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TOPIC: Top tips for novices

Re: Top tips for novices 2 years 7 months ago #244

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DrBlow wrote:
I found also that one of the best decisions I made was to have a drone switch put on the pipes. With the drones off it was easy to listen to the tone quality of the chanter and realise how shockingly poor my pressure control was whenever I tried to play a tune.

Also it took a while for the penny to drop that these are NOT GHBs -
- different finger spacing )

Oh I hear you loud and clear on these! I'm 6 weeks into my first bellow pipe and yup that pressure control is a headache still.

I also decided to have a couple of keys fitted to my chanter to extend the top range, these have so far mostly served to hinder my high A doublings and manouvers to the point that I am back to running scales with high A doubling and buggering them up nicely in the process. Still with my pressure control as is they sound more like G sharp manouvers on a cats tail. Hey ho...
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Re: Top tips for novices 2 years 4 months ago #278

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There seems to be an ever increasing amount of online resources for would be pipers. Here's my latest find the excellent tutorial site of Pipe Major Bill Robertson
www.bagpipe-tutorials.com/index.html
yeah I know it's not border pipe or small pipe orientated and you won't hear a rubbish english hornpipe or medieval goat strangler any where on it. What you will get however is some fantastic practical online tuition, for free, by a piper who is obviously used to teaching and knows exactly what to emphasise when doing so. Bite size chunks of solid technique and some pretty reasonable tunes to add to the repetoire too.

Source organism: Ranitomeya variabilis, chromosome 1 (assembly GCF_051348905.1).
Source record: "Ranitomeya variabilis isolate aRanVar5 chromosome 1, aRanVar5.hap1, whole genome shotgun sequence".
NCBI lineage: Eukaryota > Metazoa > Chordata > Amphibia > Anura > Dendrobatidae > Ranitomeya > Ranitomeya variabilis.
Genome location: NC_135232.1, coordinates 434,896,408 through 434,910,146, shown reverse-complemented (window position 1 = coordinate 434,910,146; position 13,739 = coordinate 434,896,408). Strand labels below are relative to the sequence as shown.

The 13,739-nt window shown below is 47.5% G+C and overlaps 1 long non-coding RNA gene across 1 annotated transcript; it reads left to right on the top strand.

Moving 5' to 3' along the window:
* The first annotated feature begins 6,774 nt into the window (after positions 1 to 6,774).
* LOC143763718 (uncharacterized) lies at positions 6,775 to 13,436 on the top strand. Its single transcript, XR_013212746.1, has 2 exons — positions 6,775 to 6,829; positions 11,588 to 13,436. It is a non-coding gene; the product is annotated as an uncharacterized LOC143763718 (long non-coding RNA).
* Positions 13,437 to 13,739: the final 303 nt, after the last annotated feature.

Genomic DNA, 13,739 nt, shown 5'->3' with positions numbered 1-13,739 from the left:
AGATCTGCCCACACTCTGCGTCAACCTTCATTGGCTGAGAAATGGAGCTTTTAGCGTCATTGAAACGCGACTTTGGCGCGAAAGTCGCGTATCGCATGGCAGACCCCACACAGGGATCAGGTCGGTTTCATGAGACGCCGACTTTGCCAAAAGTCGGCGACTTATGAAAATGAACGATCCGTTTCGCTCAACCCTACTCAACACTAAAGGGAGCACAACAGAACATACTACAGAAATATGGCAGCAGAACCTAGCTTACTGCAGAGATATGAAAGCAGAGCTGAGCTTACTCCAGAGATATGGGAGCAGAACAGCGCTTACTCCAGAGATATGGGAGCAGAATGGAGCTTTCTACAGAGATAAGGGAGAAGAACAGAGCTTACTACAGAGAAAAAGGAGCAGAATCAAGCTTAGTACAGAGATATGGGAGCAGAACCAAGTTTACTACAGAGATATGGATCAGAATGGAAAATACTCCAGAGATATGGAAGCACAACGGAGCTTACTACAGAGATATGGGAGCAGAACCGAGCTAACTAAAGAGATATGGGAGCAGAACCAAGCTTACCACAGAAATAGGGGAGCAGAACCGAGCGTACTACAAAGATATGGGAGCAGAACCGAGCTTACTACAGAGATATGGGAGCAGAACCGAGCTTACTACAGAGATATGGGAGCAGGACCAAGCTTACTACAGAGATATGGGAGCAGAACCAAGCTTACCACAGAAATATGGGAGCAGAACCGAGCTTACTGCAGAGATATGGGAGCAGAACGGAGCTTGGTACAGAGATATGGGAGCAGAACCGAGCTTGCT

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Re: Top tips for novices 1 year 3 weeks ago #518

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I'm now 20 months or so into my border pipes experience and there is barely a day that goes by without a neighbour wanting to throw something at me! I thought I'd resurrect this thread and add a few more thoughts aimed at those just starting out.

Get a lesson or two however you are able. Yep there are not many tutors around even in the UK let alone some of the more distant "borders" but even so. I was lucky to have had GHB tuition which has helped, the LBPS teaching weekend I went to was also very useful. I don't know how people manage without some tuition whether on Skype or in person. If you are a complete beginner I'd say you'll need the patience of a saint if you're going it alone with no previous musical training.

If you haven't got timing your technique needs improving! A simple observation really that when the going gets tough the tempo gets going and it will go any where it wants to. Keep playing away without addressing the root problem and all you'll be doing is reinforcing all that bad habit into your playing. We all love and aspire to playing those flash and fancy tunes but be honest. You're going to have to be some kind of prodigy to knock one off just a couple of years into playing pipes. Do the ground work first.

I struggled with my border pipes for a good year before I bit the bullet and did what I'd have done in an instant on my GHB, shut the reed down a little. For what ever the reason my chanter reed was using too much air, closing it down made all the difference and my piping came on a leap and a bound. I don't recommend this for a novice piper at all but to an experienced GHB player I definitely say don't be afraid of your reeds like I was. To a novice I'd say get in touch with your pipe maker if you think you have a reed problem or seek out an experienced player for advice.

When you are learning to tune your pipe try and find the best acoustic room in your place to do it or go outside. Its going to take practice and sound like a cat being strangled but you've just got to get on with it so help yourself by find a space to play where you can hear the harmonics. If you are a border piper with a small gaff you might find that attenuated ear plugs help. They cut down a lot of the excessive vibration that can mess your hearing and actually make it easier to hear the harmonics.

While we're on the subject of tuning get that Korg gizmo out of your box and chuck it as far away as you possibly can. Learn to tune the pipe to itself before worrying about being a few cents from concert pitch, especially while you're still pumping away at the damn thing like the vicar's dog on the verger's new suit. Learn to hear it not see it.

Develop some thick skin and always keep your eyes peeled for angry neighbours... :whistle:
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